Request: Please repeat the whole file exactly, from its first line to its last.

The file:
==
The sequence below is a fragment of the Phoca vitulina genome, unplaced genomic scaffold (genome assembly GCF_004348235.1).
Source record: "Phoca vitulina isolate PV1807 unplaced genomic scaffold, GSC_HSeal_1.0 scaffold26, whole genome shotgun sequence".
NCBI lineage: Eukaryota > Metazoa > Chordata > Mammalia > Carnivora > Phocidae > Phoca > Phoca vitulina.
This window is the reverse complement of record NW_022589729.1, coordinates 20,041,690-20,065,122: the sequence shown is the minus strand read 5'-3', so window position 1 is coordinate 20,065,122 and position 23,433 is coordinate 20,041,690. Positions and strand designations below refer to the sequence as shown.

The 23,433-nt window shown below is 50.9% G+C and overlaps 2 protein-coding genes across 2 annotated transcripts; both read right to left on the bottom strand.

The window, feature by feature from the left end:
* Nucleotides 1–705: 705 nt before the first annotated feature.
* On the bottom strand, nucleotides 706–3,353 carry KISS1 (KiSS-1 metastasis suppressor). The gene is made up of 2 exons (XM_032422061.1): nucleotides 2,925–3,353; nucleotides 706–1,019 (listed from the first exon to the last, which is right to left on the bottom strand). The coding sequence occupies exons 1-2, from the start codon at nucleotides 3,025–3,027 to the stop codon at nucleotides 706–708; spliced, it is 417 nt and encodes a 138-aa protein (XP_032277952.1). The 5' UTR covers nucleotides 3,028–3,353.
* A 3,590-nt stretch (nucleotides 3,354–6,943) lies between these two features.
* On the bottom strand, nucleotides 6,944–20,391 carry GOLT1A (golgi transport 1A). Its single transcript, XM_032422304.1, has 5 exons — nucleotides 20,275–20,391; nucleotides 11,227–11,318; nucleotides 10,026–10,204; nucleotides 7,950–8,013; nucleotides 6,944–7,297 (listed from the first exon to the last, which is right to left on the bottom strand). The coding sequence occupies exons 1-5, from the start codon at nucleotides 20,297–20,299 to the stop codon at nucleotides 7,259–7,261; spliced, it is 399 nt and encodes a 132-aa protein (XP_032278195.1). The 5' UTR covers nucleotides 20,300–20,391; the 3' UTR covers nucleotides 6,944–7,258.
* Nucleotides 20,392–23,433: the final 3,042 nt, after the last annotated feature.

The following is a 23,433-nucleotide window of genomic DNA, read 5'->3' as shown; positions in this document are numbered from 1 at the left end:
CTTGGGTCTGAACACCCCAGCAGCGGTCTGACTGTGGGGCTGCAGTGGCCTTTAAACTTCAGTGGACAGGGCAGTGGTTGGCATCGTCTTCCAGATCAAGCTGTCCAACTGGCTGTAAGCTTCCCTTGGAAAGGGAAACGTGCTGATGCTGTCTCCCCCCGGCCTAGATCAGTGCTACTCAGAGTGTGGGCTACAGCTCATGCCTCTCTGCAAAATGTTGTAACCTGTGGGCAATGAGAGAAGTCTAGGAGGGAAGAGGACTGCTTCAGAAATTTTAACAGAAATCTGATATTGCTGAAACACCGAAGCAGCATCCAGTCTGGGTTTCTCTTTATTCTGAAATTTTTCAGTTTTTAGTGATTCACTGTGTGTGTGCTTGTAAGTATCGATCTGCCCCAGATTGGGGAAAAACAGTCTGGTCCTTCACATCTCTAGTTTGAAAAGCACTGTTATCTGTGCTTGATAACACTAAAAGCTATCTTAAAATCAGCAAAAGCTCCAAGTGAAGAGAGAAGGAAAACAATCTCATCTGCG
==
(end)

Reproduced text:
The sequence below is a fragment of the Phoca vitulina genome, unplaced genomic scaffold (genome assembly GCF_004348235.1).
Source record: "Phoca vitulina isolate PV1807 unplaced genomic scaffold, GSC_HSeal_1.0 scaffold26, whole genome shotgun sequence".
NCBI lineage: Eukaryota > Metazoa > Chordata > Mammalia > Carnivora > Phocidae > Phoca > Phoca vitulina.
This window is the reverse complement of record NW_022589729.1, coordinates 20,041,690-20,065,122: the sequence shown is the minus strand read 5'-3', so window position 1 is coordinate 20,065,122 and position 23,433 is coordinate 20,041,690. Positions and strand designations below refer to the sequence as shown.

The 23,433-nt window shown below is 50.9% G+C and overlaps 2 protein-coding genes across 2 annotated transcripts; both read right to left on the bottom strand.

The window, feature by feature from the left end:
* Nucleotides 1–705: 705 nt before the first annotated feature.
* On the bottom strand, nucleotides 706–3,353 carry KISS1 (KiSS-1 metastasis suppressor). The gene is made up of 2 exons (XM_032422061.1): nucleotides 2,925–3,353; nucleotides 706–1,019 (listed from the first exon to the last, which is right to left on the bottom strand). The coding sequence occupies exons 1-2, from the start codon at nucleotides 3,025–3,027 to the stop codon at nucleotides 706–708; spliced, it is 417 nt and encodes a 138-aa protein (XP_032277952.1). The 5' UTR covers nucleotides 3,028–3,353.
* A 3,590-nt stretch (nucleotides 3,354–6,943) lies between these two features.
* On the bottom strand, nucleotides 6,944–20,391 carry GOLT1A (golgi transport 1A). Its single transcript, XM_032422304.1, has 5 exons — nucleotides 20,275–20,391; nucleotides 11,227–11,318; nucleotides 10,026–10,204; nucleotides 7,950–8,013; nucleotides 6,944–7,297 (listed from the first exon to the last, which is right to left on the bottom strand). The coding sequence occupies exons 1-5, from the start codon at nucleotides 20,297–20,299 to the stop codon at nucleotides 7,259–7,261; spliced, it is 399 nt and encodes a 132-aa protein (XP_032278195.1). The 5' UTR covers nucleotides 20,300–20,391; the 3' UTR covers nucleotides 6,944–7,258.
* Nucleotides 20,392–23,433: the final 3,042 nt, after the last annotated feature.

The following is a 23,433-nucleotide window of genomic DNA, read 5'->3' as shown; positions in this document are numbered from 1 at the left end:
CTTGGGTCTGAACACCCCAGCAGCGGTCTGACTGTGGGGCTGCAGTGGCCTTTAAACTTCAGTGGACAGGGCAGTGGTTGGCATCGTCTTCCAGATCAAGCTGTCCAACTGGCTGTAAGCTTCCCTTGGAAAGGGAAACGTGCTGATGCTGTCTCCCCCCGGCCTAGATCAGTGCTACTCAGAGTGTGGGCTACAGCTCATGCCTCTCTGCAAAATGTTGTAACCTGTGGGCAATGAGAGAAGTCTAGGAGGGAAGAGGACTGCTTCAGAAATTTTAACAGAAATCTGATATTGCTGAAACACCGAAGCAGCATCCAGTCTGGGTTTCTCTTTATTCTGAAATTTTTCAGTTTTTAGTGATTCACTGTGTGTGTGCTTGTAAGTATCGATCTGCCCCAGATTGGGGAAAAACAGTCTGGTCCTTCACATCTCTAGTTTGAAAAGCACTGTTATCTGTGCTTGATAACACTAAAAGCTATCTTAAAATCAGCAAAAGCTCCAAGTGAAGAGAGAAGGAAAACAATCTCATCTGCG